Grace is a word the Rev. Natalya Cherry uses frequently. This 2001 Master of Divinity graduate believes it was a "prevenient grace" that led her to an abiding connection with Wesley.
At the Methodist boarding high school she attended, the Rev. Dr. Bill Summerhill, the chaplain and a Wesley Theological Seminary alumnus from 1976, helped shape her faith. Her schooling earned her a spot at Georgetown University, the oldest Catholic university in the nation. Protestant chaplain and Wesley adjunct, the Rev. Dr. Bruce Epperly, nurtured her faith and offered her opportunities within the worshiping community.
When on break, her home church pastor asked, Have you ever thought about being a pastor? An English and theater major, Cherry said she laughed. After a dramatic night of wrestling with it in her senior year, she says, "God just put people in my path, to answer any objections that had arisen in me."
After someone told her that Wesley was a Methodist seminary, she looked it up. The Luce Center for the Arts and Religion leapt off the page. "I said 'There's someone doing arts and religion at the same time?' It made me feel safe. There was something for me there," Cherry says. She visited the campus, "And just felt like I was at home."
Despite graduate school offers from around the world, she accepted Wesley's scholarship offer and blossomed under faculty mentoring. "It's the Wesley culture," she explains. "There's such a sense of camaraderie and collegiality from day one. Wherever you are in the world you're considered a colleague by pretty much all of the professors."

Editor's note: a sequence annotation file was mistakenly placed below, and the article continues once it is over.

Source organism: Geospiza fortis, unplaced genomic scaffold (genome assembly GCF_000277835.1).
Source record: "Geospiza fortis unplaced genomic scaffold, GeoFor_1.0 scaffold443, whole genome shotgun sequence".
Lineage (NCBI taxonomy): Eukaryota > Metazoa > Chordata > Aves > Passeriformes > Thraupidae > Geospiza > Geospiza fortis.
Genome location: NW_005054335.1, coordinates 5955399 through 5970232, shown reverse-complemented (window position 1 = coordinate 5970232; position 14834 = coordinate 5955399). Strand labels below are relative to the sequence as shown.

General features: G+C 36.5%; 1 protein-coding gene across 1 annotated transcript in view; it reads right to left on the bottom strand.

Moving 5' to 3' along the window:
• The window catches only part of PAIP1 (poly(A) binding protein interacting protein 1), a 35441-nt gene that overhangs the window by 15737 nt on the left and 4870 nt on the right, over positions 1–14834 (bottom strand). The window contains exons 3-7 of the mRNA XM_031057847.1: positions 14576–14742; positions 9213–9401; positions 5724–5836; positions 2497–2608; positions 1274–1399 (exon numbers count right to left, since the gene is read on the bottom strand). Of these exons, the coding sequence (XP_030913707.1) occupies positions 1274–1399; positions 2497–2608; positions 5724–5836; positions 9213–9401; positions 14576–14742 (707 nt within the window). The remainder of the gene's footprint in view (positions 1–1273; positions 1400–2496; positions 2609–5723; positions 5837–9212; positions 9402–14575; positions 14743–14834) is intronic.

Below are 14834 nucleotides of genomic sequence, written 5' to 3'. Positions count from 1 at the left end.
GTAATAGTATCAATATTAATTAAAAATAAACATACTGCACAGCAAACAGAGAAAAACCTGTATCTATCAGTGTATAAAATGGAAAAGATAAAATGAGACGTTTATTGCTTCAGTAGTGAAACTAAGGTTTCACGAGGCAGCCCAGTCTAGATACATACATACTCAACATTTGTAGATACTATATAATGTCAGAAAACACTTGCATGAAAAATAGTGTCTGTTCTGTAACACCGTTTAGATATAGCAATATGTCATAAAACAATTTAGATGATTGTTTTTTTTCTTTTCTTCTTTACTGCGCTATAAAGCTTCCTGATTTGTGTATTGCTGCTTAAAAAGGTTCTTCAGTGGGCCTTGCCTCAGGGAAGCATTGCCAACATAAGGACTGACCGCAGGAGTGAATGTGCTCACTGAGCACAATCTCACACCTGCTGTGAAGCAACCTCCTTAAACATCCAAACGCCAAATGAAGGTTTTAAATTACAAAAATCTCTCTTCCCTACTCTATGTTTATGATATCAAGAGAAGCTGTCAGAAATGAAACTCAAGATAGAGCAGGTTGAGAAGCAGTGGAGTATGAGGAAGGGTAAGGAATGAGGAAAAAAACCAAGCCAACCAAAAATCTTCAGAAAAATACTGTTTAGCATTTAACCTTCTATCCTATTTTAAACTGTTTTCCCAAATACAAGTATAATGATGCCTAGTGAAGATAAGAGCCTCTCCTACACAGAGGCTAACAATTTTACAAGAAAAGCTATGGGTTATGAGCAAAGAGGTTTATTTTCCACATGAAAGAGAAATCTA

After graduating summa cum laude, Cherry pastored fulltime in the Susquehanna Conference. She was ordained an Elder in 2005.
In 2013 Cherry entered a doctoral program at Southern Methodist University's Program in Religious Studies with a focus in systematic theology. She hopes to finish in 2018, since she has already fulfilled her teaching requirement.
To support her work, Cherry has been awarded a John Wesley Fellowship by A Foundation for Theological Education, was named a GBHEM Dempster Scholar for two years running and holds an SMU graduate fellowship. "It's just a ripple of grace abounding how I am both a graduate fellow and a John Wesley fellow and a Dempster scholar," she says.
Despite being on a fast track, "I feel very well-rounded," Cherry says. "I've had the opportunity to maintain my active life in connection with the local church while juggling it with being a wife, a mother and a daughter [to her mother who died suddenly in January]."
With her particular passion for training pastors to lead the church, she counts on continuing prevenient grace. "It's followed me all of my life," she says. "I'm really hoping to be part of shifting more toward the kind of organic formation that I enjoyed at Wesley—preferably among the 13 beautiful theological schools of Methodism or wherever God has planned for my next step."
Adapted, Wesley Theological Seminary website
One of seven apportioned giving opportunities of The United Methodist Church, the Ministerial Education Fund is at the heart of preparing people for making disciples of Jesus Christ for the transformation of the world. The 13 United Methodist seminaries help students to discover their calling through the challenging curriculum. The fund enables the church to increase financial support for recruiting and educating ordained and diaconal ministers and to equip annual conferences to meet increased demands. Please encourage your leaders and congregations to support the Ministerial Education Fund apportionment at 100 percent.